As each day now passes, Gold asserts itself not only as the "currency of choice", but The Currency Of Last Resort!  Fiat = Debt, Gold = Freedom.

At 8PM est, Gold hits yet another new ALL-TIME high of $1836.

Another down day on Wall Street, and the cries for QE3 again grow louder, but fall on deaf ears.  There will be no "announced" Fed monetary support mechanism.  Everybody wants one...expects one to be announced at any time...and that is why there will not be one.  That side of the boat is too full:

From Zero Hedge, via Phoenix Capital Research
The primary reason the markets have held up since QE 2 ended was because the bulls believe QE 3 is coming soon. I myself believe this is true (that QE 3 is coming) but it’s going to take a lot more for it to arrive than most expect.

Why are so many pining away for QE3, when QE2 was such a dismal failure?  Other than propping up the banks, AND the stock markets, QE2 did little to "boost the economy", but it did a lot to boost stock and commodity prices.  And everybody should know by now that a rising stock market is hardly indicative of a strong and growing economy.  The Fed spent $900 Billion dollars on QE2 between November 2010 and June 2011 and got less than 1% GDP growth out of the economy in the first half of 2011.

Americans are brainwashed into believing that a strong stock market equals a strong economy...pure bullshit.  QE2, QE3, 4, 5, or doesn't matter, they are not intended to "boost the economy".  Quantitative Easing is intended solely to prop up the banks, increase asset prices, AND fund the ever growing debt of the USA.

What if I told you QE3 is here now, and in full swing as I type this, and you read it?  These Fed guys may seem dumb, but they ain't stupid.  In fact, they are down right sinister.  Bumbling Ben Bernanke's decision to keep the Federal Funds rate at 0% for the next two years is QE3 in disguise.

Many have wondered who the US Treasury would sell their new debt to, following the raising of the debt ceiling. 

"Why the Fed, of course.  They have bought 70% of the debt the USA has issued in the past year already."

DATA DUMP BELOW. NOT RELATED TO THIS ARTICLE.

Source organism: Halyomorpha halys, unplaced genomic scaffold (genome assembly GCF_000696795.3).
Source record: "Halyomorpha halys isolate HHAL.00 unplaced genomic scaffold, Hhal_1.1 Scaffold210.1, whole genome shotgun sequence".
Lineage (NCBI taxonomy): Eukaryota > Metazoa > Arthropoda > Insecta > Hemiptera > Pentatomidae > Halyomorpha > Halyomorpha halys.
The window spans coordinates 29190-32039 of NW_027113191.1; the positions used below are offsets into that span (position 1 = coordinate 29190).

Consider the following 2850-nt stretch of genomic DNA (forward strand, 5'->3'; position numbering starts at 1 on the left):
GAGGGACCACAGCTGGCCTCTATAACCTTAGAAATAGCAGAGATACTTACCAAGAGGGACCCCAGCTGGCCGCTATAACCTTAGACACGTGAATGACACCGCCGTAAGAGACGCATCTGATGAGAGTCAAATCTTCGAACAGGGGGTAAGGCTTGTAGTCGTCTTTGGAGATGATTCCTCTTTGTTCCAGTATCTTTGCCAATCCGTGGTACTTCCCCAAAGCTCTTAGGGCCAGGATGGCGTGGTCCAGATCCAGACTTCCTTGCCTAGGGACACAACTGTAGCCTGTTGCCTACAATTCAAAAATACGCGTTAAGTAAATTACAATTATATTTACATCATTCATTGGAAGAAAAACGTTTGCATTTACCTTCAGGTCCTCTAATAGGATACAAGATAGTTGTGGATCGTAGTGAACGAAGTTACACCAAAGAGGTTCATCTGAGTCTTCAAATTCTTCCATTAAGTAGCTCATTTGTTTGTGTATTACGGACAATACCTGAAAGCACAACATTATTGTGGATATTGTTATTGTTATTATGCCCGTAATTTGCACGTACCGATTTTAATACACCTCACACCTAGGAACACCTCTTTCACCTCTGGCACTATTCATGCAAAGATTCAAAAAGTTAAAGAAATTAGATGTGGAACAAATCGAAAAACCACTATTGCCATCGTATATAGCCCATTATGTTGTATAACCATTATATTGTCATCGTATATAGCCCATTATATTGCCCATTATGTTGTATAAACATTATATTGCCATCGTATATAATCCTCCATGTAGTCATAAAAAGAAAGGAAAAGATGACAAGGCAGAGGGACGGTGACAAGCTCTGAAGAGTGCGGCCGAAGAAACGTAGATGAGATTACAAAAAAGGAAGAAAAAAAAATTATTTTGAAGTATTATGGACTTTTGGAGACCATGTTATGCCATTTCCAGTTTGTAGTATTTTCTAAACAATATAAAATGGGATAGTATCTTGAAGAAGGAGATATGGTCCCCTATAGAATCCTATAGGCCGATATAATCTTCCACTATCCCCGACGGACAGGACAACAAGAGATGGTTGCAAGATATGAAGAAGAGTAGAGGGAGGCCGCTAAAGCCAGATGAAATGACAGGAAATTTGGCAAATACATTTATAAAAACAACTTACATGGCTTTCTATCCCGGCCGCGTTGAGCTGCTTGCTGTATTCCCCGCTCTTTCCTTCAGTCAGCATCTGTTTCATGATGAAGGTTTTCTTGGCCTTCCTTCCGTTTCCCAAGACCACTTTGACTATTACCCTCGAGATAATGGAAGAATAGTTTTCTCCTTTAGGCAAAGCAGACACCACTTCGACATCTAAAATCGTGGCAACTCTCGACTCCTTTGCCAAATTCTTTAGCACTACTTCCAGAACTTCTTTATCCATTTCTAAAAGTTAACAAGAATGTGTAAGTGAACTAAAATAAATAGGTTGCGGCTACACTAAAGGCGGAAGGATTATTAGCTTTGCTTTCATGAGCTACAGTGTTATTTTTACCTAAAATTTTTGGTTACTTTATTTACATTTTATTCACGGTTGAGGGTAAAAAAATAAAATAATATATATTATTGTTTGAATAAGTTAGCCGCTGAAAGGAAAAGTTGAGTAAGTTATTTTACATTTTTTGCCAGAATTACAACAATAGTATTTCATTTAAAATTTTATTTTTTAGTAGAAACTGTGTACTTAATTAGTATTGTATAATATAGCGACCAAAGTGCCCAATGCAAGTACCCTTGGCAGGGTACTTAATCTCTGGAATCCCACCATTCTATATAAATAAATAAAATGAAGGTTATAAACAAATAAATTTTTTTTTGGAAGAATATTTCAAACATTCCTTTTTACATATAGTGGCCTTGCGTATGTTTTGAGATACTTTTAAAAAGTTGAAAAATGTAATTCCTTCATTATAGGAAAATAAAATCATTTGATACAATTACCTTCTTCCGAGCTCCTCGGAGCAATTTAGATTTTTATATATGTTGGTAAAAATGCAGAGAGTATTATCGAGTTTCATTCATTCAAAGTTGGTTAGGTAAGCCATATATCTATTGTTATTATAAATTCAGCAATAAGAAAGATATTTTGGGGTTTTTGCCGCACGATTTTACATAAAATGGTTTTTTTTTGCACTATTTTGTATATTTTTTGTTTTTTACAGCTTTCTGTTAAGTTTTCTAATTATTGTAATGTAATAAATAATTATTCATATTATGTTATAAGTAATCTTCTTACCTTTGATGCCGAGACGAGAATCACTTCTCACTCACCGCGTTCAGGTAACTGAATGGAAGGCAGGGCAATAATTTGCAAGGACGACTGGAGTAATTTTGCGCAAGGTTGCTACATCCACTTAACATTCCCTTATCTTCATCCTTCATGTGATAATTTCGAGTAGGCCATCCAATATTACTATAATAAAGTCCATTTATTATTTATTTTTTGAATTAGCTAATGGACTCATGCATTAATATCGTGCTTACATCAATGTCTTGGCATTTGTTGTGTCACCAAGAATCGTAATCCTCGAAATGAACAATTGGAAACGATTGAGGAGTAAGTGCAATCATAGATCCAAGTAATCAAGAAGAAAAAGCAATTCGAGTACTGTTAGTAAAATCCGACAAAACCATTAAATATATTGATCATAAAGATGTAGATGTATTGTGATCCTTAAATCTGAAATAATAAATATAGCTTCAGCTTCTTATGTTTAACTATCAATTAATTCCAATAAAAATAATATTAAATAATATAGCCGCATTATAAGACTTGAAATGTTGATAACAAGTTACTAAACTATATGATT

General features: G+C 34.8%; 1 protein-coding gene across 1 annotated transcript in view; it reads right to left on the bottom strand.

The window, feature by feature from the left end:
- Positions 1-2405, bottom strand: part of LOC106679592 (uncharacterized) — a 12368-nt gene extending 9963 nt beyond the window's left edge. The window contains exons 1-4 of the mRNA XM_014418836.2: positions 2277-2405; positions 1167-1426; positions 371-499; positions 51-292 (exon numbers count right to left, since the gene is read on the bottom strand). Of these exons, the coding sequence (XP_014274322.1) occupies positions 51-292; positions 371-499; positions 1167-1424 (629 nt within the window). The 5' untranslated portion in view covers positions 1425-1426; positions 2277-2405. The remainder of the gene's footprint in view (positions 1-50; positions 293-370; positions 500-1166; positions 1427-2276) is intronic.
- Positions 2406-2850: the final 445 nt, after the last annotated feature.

That looks good on paper, but, one, it is politically unacceptable today, and two, their is reluctance among the Fed governors for the Fed to add to their billowing balance sheet by purchasing more US Treasury debt.  There will be no "announced" QE3, but there will be a backdoor purchase of the US Debt by the Fed...indirectly, QE3 "undercover".  It won't do much for the stock market, but it will go a long ways towards financing the USA's debt appetite...and inflating asset prices [except for real estate].

Sadly, the Undercover QE3 will be as ineffectual at boosting the economy as QE2 was.  Undercover QE3 will actually do more harm to the economy, than it will do any good.  With Undercover QE3, the Fed will print money, give it to the banks for free, they will increase their borrowed amount with leverage, and use the money to buy US Treasury debt that nobody else wants.  The potential for hyperinflation is exponential within Undercover QE3, AND the Fed further becomes the facilitator of a choking debt sure to bury America alive.

By: Peter Schiff
Moving past the previously uncertain pronouncements that they would “keep interest rates low for an extended period,” the Fed now tells us that rates will not budge from rock bottom for at least two years. Although the markets rallied on the news (at least for a few minutes) in reality the policy will inflict untold harm on the U.S. economy. The move was so dangerous and misguided that three members of the Fed’s Open Market Committee actually voted against it. This level of dissent within the Fed hasn’t been seen for years.